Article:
HomeKit for TV allegedly supports controlling power, volume, input source, brightness & more

Although not official as of yet, Apple’s HomeKit software framework for managing smart devices for the connected home apparently includes support for controlling power, volume, input source, brightness and so forth on compatible Smart TV sets.

That’s according to iOS developer Tian Z. who yesterday reported his findings on Twitter.

He pinpointed HomeKit’s TV features by combing through the file “plain-metadata-full.config” from the production release—support is there, it’s just not enabled yet.

HomeKit seems to support the following controls on compatible Smart TV sets:

  • Power
  • Volume
  • Input source
  • Brightness
  • Media state (play, pause etc.)
  • Picture mode
  • Remote functionalities (simulation of the hardware remote keys)

These controls are not yet enabled in the shipping version of the Home app.

“Actual implementation to support that apparently was behind some #if macro, and not actually in current build,” wrote the developer. “But that plain text file contains service and characteristic definition”.

Tian explains that this will let developers access the aforementioned TV services and features programmatically. “The profile actually fits quite well with existing LG TV API so bridging support for old TV may not actually need too much work,” he added.

We know the basics of how HomeKit and AirPlay 2 will work on Smart TVs, but details are scant. Presumably, these controls tie with Siri so you can wake up the TV, crank up the volume, change the input source and more, all with your voice.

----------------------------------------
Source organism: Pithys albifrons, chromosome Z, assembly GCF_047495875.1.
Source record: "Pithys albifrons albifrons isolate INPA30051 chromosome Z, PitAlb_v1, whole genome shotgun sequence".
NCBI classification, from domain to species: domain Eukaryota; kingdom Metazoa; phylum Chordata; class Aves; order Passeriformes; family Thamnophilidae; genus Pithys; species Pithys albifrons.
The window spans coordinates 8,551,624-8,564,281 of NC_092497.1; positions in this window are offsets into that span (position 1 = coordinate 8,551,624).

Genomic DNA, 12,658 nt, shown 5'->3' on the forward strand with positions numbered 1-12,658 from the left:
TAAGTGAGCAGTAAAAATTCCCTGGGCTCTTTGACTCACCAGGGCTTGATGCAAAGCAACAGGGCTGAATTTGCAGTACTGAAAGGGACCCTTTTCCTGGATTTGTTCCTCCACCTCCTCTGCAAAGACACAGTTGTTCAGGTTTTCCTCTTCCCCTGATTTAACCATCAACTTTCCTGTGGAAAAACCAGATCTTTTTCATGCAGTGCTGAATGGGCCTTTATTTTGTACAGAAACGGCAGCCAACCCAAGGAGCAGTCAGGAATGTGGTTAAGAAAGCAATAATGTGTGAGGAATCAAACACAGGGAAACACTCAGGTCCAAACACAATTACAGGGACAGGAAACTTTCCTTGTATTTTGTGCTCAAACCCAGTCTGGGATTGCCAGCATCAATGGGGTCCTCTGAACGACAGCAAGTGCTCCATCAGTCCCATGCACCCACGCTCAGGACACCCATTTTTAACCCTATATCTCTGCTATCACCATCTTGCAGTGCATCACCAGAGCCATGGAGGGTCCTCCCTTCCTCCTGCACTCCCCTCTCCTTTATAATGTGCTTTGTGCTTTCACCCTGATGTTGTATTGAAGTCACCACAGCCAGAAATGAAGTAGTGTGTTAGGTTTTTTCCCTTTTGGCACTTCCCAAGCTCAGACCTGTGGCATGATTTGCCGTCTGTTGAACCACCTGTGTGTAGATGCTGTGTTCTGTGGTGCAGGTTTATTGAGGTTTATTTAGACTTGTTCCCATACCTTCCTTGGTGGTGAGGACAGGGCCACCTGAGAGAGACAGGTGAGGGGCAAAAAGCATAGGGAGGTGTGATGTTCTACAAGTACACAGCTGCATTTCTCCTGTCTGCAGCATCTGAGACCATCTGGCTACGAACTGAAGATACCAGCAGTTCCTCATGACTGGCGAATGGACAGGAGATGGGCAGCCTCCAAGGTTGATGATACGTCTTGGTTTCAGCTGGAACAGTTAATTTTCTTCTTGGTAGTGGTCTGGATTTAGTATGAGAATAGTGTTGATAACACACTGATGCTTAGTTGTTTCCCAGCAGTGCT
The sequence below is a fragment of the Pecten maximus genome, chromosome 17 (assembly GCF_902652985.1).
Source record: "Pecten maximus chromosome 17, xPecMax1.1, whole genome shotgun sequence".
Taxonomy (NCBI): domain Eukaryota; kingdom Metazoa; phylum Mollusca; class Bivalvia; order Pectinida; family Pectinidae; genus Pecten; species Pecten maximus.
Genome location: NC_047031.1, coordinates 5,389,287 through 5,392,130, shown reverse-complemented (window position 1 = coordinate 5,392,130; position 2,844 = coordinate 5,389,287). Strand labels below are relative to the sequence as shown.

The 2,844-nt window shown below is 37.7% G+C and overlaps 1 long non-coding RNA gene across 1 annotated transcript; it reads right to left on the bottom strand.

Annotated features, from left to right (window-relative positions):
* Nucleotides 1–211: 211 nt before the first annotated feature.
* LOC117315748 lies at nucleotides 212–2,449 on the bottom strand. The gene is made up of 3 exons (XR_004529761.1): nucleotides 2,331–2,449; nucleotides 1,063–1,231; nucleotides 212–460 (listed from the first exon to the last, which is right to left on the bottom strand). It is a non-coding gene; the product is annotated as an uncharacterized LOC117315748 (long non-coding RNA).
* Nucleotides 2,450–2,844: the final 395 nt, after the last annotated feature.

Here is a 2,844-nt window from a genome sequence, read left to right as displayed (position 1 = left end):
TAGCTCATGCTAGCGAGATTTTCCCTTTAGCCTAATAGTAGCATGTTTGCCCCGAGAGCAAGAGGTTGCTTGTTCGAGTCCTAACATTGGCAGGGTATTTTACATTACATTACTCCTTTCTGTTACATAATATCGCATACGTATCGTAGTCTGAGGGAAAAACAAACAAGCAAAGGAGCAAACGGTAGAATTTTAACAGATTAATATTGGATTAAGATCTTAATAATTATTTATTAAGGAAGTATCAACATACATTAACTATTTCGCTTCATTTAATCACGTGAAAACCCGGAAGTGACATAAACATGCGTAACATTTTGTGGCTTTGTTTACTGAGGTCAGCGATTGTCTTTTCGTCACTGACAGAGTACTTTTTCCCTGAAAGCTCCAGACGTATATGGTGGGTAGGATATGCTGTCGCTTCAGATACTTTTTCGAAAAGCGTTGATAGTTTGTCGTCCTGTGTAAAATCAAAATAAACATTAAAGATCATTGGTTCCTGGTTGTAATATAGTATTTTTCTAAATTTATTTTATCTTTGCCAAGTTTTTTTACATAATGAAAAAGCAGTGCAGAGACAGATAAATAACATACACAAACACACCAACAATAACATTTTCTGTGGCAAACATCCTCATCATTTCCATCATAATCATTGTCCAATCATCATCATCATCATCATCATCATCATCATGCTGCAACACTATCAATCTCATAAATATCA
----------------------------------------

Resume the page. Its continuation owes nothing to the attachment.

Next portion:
Software support for the above TV controls would also be needed for the Now Playing card in Control Center, so you could start/stop media playback on a TV, use the volume slider etc.

Right now, we only know that HomeKit support on Smart TVs lets you use Siri to request that a specific video be streamed to a specific TV set in a specific room, which automatically wakes the corresponding TV set if it was sleeping and starts AirPlaying to it.

Apple said ahead of CES 2019 that major TV vendors would add HomeKit and AirPlay 2 support (and not just TV makers—VLC media player, is getting AirPlay support, too).

Sony, Samsung, Vizio and LG have announced support for both technologies in their upcoming 2019 models, with some manufacturers promising to eventually bring AirPlay 2 and HomeKit support to select 2018 models via firmware updates.

Samsung is a notable exception here, for two reasons.

Firstly, Samsung-made Smart TVs will exclusively get a brand-new iTunes Movies & TV Shows app from Apple (it’s two separate apps on Apple TV) for streaming your iTunes purchases and rentals directly via the TV itself. And secondly, however, Samsung has noted that its Smart TVs won’t support HomeKit and as such won’t appear in the Home app.

“Looks like AirPlay 2 for TV is different from HomeKit support for TV,” Tian commented.

Aside from control a TV through Apple’s Home app or by asking Siri, even remotely, HomeKit makes a compatible TV set automatically appear in the Home app where it can be subsequently included in scenes or automations, just like any other HomeKit accessory.

Of course, Samsung could add HomeKit support later and Apple could bring the iTunes Movies and TV Shows app to other Smart TVs once Samsung’s exclusivity period runs out.

Apple maintains a list of AirPlay 2-enabled televisions on its website.